"A.W.O.L. is my favorite group outta Detroit, besides me," Ski says. "They was the bad guys of rap. But me and [A.W.O.L. member] B is best friends."
DMW gained followings in such rap strongholds as Milwaukee, Indianapolis, Chicago, parts of Ohio and northern California. Ski calls that period his "taste of stardom."
But in 1992, confusion set in. Hines wanted to rap more. Ski thought him best suited as a DJ. Then a chance deal with MC Hammer's Bust It label led to dissension. Ski didn't trust the rap-a-dancer's motives, but his partners did. So they broke up.
"Hammer wanted to change the name of the group," Ski says. "All kinda shit. [He] was talkin' about, 'That hardcore shit? Naw.' We wasn't doin' that shit for fake. We was on the block!"
DMW released Many Faces of Death on Bryant in 1993, its swan song as a group. A year later, Ski represented DMW on his own and released Bow the Fuck Down. He then formed a short-lived side group called the 4 Fathers, with longtime friends Big Dog, T. Stuckey and Proof. Last year Stuckey was sentenced to life in prison for murder. Detroit legend Proof was gunned down last month ("What Do We Have to Prove?" Metro Times, April 19).
"Rest in peace, to Proof and the brother that got merked in the process," Ski says, referring to Proof's victim, Keith Bender Jr. "We lost two fathers, two soldiers, over some dumb shit."
Dumb shit had become part of Ski's life in the mid-'90s, which included jail stints for marijuana, probation violation and carrying a firearm as a convicted felon.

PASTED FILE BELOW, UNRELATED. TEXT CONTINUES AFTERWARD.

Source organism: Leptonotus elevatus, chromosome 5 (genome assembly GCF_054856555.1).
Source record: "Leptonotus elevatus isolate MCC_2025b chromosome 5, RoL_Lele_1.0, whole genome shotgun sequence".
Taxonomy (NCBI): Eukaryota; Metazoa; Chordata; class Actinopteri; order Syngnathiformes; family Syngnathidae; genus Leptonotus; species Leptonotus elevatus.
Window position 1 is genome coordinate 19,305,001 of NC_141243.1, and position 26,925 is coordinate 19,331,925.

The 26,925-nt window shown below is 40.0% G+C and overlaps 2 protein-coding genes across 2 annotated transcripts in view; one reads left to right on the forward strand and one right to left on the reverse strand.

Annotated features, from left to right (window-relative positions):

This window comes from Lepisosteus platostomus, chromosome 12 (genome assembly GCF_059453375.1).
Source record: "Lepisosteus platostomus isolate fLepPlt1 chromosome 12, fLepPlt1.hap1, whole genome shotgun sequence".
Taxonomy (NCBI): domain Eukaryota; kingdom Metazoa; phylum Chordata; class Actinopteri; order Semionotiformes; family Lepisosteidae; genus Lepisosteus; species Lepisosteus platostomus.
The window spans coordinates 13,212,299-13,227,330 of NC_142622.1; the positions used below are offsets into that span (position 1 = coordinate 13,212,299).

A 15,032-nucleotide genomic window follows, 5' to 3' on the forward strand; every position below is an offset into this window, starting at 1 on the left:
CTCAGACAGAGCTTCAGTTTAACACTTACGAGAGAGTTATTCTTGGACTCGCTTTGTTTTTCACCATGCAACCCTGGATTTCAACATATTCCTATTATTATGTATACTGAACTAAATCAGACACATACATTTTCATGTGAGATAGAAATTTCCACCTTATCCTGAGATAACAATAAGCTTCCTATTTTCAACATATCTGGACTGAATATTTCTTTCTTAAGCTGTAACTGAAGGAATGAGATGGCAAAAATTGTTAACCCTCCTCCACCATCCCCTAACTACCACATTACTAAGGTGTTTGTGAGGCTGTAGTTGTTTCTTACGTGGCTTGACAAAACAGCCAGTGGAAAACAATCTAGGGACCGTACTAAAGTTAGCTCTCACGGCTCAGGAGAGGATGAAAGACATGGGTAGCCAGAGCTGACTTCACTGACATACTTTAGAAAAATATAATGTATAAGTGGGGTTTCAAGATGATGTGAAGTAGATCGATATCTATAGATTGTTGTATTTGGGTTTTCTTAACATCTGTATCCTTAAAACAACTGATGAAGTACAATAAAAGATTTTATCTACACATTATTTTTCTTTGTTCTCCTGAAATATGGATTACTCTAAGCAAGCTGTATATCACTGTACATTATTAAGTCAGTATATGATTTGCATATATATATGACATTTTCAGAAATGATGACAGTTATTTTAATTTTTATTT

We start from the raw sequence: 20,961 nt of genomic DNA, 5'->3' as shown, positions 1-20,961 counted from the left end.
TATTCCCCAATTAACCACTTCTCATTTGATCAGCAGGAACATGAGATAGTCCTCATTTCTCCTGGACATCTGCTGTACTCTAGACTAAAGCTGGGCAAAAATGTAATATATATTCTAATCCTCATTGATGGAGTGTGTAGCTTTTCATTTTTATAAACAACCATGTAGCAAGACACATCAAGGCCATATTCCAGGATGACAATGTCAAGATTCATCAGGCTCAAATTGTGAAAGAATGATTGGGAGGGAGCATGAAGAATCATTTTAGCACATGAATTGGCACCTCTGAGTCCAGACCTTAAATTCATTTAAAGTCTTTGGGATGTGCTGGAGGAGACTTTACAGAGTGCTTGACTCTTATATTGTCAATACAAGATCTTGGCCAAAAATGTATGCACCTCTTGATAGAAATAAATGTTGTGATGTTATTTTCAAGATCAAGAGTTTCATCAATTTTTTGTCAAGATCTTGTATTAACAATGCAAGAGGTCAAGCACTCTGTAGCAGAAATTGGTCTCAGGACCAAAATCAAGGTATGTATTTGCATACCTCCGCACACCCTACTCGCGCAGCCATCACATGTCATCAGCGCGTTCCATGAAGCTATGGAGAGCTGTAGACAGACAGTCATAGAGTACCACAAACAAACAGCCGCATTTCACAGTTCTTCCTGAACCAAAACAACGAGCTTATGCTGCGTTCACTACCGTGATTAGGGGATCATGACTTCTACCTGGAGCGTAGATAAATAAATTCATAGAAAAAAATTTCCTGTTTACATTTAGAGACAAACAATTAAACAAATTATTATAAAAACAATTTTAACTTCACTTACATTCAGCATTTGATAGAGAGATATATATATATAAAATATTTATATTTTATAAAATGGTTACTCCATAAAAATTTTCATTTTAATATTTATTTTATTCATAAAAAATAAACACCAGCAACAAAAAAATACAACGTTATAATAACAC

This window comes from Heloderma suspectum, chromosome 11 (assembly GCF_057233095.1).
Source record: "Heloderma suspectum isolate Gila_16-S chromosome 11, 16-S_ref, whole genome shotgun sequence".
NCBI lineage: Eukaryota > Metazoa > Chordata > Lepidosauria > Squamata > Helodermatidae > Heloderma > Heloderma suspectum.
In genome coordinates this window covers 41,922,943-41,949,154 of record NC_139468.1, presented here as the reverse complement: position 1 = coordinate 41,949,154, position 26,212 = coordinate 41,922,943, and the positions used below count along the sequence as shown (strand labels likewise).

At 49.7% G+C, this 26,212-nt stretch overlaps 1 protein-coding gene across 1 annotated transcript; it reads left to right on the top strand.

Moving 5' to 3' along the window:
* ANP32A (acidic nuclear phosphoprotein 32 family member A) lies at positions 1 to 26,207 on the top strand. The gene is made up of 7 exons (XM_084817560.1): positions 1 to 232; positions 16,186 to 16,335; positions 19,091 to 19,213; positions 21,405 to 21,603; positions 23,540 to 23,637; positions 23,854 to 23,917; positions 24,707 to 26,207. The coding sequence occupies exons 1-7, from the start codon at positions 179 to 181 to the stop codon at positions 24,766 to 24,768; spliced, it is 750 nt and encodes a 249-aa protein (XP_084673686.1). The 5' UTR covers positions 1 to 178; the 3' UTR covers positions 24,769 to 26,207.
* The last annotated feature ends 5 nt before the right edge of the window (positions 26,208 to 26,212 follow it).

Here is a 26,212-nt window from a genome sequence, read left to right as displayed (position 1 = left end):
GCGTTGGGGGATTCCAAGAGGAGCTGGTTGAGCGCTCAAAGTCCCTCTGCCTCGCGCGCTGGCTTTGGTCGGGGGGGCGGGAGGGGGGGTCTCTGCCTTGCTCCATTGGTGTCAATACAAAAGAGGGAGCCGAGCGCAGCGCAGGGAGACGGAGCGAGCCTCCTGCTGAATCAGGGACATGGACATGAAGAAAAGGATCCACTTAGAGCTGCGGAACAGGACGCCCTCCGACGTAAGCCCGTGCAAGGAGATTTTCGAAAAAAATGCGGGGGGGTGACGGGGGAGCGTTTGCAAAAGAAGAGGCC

Meanwhile, Lee and Hines formed the Ditch Diggers and went to work for Hammer. At 1994's Jack the Rapper conference in Atlanta, Ski happened to see their video. He wasn't thrilled.
"The video was top-notch," Ski says. "Had all the hos, and all that shit. But the song was booty shake. That's what I was laughin' at. I mean, how the fuck you gon' go from gangsta to 'Aishaaa, shake it, shaake it?' They ain't the same without me."
The disses flew back and forth, and Lee and Hines would goad Ski with teasing messages on his answering machine. Ski retaliated with a dis on a remixed DMW track called "Legalize It."
This was a time when hip-hop beefs could get personal, but rarely violent. And the trio never lost contact or respect for one another. Ski and Detroiter Lee reunited recently to record nine songs for DMW's "anniversary edition" CD Tricks of the Trade Vol.2: The Money is Made. "We Ain't Never Left" and "Life on the Streets" were the first songs they recorded together in 11 years.
The original trio, in fact, has regrouped including Hines, who lives in North Carolina to record the upcoming Timeless. "[Hines'] beats, and my rhymes and Lee's rhymes is fuckin' magic, man," Ski says enthusiastically. "I ain't bullshittin'.'"
Ski thinks if the group puts its individual egos aside and concentrates on adjusting to a market that's far more crowded than it was 12 years ago, the project will hit.
"I got the weight, just like the block," he says unblinkingly. "But if you don't have the clientele to sell the weight to, it go by word-of-mouth. It might take three years to go gold. This shit do not come overnight. I've been doing this for 20 years, and still no [major] deal. A nigga never really got that exposure he deserved. This shit is hard, man."
Motsi Ski performs Saturday, May 27 at the Rapper's Ball (1721 E. McNichols, Detroit; 313-893-8321). $10.
Khary Kimani Turner is a freelance writer. Send comments to firstname.lastname@example.org.